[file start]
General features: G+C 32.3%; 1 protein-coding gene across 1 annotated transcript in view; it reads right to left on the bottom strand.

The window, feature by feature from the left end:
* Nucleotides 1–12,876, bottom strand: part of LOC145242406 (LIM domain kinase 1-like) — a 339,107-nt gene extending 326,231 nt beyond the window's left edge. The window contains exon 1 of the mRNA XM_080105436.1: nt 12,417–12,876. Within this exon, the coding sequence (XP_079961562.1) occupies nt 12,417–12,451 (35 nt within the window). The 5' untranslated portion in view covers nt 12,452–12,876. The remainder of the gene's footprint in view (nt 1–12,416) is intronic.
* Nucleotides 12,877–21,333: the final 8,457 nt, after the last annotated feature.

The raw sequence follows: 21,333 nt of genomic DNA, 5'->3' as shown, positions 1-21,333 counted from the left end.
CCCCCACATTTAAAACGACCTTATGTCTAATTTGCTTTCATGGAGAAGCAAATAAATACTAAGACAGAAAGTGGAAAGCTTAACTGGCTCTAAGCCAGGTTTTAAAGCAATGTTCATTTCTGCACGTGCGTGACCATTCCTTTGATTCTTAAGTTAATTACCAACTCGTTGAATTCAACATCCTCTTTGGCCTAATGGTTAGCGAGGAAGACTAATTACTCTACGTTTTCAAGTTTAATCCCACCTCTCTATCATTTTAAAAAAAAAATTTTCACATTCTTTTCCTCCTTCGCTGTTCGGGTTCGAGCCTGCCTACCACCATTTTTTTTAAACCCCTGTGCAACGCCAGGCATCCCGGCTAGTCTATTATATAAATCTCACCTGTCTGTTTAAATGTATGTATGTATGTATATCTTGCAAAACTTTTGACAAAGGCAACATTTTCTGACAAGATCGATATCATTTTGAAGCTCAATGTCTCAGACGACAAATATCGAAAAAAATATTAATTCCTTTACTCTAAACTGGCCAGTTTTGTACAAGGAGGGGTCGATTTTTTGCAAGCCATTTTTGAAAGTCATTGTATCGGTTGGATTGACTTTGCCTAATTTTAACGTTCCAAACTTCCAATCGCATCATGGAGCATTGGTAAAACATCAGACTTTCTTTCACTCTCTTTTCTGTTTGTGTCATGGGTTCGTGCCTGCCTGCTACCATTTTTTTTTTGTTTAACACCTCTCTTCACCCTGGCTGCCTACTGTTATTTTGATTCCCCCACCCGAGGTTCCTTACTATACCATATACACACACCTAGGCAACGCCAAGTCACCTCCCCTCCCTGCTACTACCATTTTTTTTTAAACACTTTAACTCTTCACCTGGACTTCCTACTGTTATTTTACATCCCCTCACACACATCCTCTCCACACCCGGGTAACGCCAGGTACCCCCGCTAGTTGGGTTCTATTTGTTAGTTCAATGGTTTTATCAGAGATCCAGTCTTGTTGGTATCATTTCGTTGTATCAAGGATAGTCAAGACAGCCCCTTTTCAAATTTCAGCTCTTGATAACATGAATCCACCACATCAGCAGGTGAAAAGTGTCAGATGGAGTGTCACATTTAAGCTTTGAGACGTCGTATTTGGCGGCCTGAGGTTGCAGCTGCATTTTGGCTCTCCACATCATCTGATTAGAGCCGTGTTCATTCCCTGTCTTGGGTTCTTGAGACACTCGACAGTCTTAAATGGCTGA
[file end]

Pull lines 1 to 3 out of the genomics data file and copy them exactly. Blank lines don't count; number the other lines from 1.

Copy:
General features: G+C 32.3%; 1 protein-coding gene across 1 annotated transcript in view; it reads right to left on the bottom strand.

The window, feature by feature from the left end:
* Nucleotides 1–12,876, bottom strand: part of LOC145242406 (LIM domain kinase 1-like) — a 339,107-nt gene extending 326,231 nt beyond the window's left edge. The window contains exon 1 of the mRNA XM_080105436.1: nt 12,417–12,876. Within this exon, the coding sequence (XP_079961562.1) occupies nt 12,417–12,451 (35 nt within the window). The 5' untranslated portion in view covers nt 12,452–12,876. The remainder of the gene's footprint in view (nt 1–12,416) is intronic.